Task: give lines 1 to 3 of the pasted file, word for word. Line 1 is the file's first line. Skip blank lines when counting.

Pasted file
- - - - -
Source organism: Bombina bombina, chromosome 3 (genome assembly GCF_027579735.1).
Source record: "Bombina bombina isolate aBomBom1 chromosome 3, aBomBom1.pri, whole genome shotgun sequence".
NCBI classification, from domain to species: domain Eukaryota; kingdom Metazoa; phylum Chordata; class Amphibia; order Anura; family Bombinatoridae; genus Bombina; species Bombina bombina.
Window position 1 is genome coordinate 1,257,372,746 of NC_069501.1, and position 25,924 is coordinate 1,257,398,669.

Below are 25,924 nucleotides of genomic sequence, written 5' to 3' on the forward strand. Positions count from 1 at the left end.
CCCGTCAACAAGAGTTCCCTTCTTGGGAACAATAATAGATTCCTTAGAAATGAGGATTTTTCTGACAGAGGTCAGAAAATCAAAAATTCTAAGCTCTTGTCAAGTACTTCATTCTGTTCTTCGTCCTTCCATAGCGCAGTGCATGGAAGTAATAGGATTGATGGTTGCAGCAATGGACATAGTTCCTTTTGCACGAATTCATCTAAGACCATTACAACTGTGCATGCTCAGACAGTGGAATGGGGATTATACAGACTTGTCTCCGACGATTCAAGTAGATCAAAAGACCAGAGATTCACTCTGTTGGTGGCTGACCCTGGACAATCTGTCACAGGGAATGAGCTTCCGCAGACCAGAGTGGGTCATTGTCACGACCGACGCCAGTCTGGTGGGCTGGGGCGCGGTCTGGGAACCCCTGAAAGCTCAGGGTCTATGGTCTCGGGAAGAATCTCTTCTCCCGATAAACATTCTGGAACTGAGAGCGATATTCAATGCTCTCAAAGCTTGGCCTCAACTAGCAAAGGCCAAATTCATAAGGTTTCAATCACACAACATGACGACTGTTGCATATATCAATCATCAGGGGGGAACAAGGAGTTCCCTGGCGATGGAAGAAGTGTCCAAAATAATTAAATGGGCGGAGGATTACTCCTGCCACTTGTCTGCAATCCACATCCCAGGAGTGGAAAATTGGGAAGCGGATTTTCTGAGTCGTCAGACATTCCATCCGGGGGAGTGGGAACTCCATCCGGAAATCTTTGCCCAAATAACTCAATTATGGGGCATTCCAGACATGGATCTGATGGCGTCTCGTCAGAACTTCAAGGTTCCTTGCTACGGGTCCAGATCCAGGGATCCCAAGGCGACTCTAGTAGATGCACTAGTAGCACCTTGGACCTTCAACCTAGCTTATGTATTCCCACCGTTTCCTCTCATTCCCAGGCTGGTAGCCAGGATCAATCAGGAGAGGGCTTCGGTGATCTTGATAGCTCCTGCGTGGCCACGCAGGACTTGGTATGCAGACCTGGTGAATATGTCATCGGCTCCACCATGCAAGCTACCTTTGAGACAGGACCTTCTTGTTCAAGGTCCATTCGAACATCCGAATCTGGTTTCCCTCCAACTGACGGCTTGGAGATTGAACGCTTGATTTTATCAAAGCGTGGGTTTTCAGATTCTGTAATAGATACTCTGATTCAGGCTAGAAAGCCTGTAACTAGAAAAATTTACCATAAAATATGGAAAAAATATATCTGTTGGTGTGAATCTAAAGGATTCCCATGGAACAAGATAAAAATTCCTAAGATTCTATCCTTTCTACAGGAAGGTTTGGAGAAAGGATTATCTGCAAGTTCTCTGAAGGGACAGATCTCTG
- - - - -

Source organism: Bombina bombina, chromosome 3 (genome assembly GCF_027579735.1).
Source record: "Bombina bombina isolate aBomBom1 chromosome 3, aBomBom1.pri, whole genome shotgun sequence".
NCBI classification, from domain to species: domain Eukaryota; kingdom Metazoa; phylum Chordata; class Amphibia; order Anura; family Bombinatoridae; genus Bombina; species Bombina bombina.